– [Instructor] What I’d

like to do in this video is talk about the notion

of a frame of reference and this is an introductory video. In future videos, we’ll

go into a lot more depth, but a frame of reference

is really the idea it’s a point of view from

which you are measuring things and as we’ll see, many

of the quantities that we might measure in physics,

like velocity or displacement, they could be different

depending on our point of view, depending on which frame of

reference we are measuring from and to get this an intuitive grasp of it, I’m going to draw the exact same scenario from three different frames of reference. There’s the first one, this is the second one, and this is the third one. So in this first frame of

reference, this first scenario, we’re gonna talk about the frame

of reference of the ground. So if you are a stationary

observer on the ground, so you could imagine this is you here and you’re the person doing the measuring of let’s say we want

to measure velocities. So from your point of view, since you’re stationary

relative to the ground, what does the ground’s velocity look like? Well, you and the ground

appear to be stationary, appear to not be moving. Now, what if you take out your instruments for measuring velocity

or you see a change in, you see what the displacement

is over a certain time for the plane and the car and you’re able to see okay, look, this plane has a velocity to the right of 250 meters per second, 250 meters per second, and let’s say this car that is moving quite fast by car standards is moving to the left

at 50 meters per second. So this should be 1/5 of that length. So let me draw a little bit. So let’s say this is moving to the left at 50 meters per second. Well, none of this seems crazy. You might be able to go outside

next to the highway and see, well 50 meters per second

would be quite fast, but anyway, you could observe

this type of thing happening and it seems completely reasonably. But what if we were to change

our frame of reference, change the point of view from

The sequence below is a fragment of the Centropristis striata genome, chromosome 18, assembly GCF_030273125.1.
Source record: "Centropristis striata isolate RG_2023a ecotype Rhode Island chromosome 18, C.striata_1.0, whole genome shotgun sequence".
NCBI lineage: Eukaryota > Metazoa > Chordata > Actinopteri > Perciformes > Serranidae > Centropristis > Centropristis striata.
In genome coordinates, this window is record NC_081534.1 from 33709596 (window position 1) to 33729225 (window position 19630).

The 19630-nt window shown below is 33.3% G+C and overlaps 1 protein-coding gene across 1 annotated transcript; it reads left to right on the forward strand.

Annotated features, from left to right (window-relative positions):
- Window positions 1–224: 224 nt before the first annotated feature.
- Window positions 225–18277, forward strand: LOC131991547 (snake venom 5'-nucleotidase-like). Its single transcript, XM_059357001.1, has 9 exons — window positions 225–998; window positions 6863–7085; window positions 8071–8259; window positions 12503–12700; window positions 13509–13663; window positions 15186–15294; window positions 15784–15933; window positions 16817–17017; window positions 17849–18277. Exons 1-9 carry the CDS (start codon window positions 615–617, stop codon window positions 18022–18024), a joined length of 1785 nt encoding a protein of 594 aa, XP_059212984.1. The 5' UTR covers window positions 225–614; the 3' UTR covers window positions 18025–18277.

which we are measuring things. So let’s take the frame

of reference of the car. Well in this frame of reference, let’s say you’re sitting in this car and I don’t recommend you

doing this while driving, let’s say someone else is driving or it’s an autonomous vehicle of some kind and you take out your physics instruments with the stopwatch and you

see what the displacement is of the ground and the

plane over, say, a second and you are able to first

say, from your point of view, you’re like well the car is stationary, the car has a velocity of zero, the car is stationary and from your point of view, you would actually measure

the ground to be moving. You would see the trees

move past you to the right, or behind you if you’re

moving to the left, and so from your point of view the ground would actually

look like it’s moving in this direction, in that direction, at 50 meters per second. It would look like it’s moving behind you or in this case, the

way we’re looking at it, to the right at 50 meters per second. Now, what would the plane look like? Well, the plane not

only would it look like it’s moving to the right

at 250 meters per second, not only would it be just

that 250 meters per second, but relative to you it’d look

like it’s going even faster ’cause you’re going past it, you are going to the

left from the stationary, from the ground’s point of

view at 50 meters per second. So the plane, to you, is gonna look like it’s going

250 plus 50 meters per second. So the vector would look like this and so it would look like it’s

going to the right at 300, let me write that in that orange color, at 300 meters per second. Now, what about from the

point of view of the plane? What if we’re talking about

the plane’s frame of reference? Why don’t you pause this video and think about what

the velocities would be of the plane, the car, and the ground from the plane’s point of view. All right, now let’s work

through this together. So now, we’re sitting in the plane and once again we shouldn’t

be flying the plane, we’re letting someone else do that, we have our physics instruments out and we’re trying to measure the velocities of these other things from

my frame of reference. Well, the plane, first of all, is going to appear to be stationary and that might seem counterintuitive, but if you’ve ever sat in a plane, especially when there’s no turbulence and the plane is already at altitude and it’s not taking off or landing, oftentimes if you close your eyes you don’t know if you are moving. In fact, if you close all of the windows, it feels like you are

in a stationary object, that you might as well be in a house. So from the plane’s point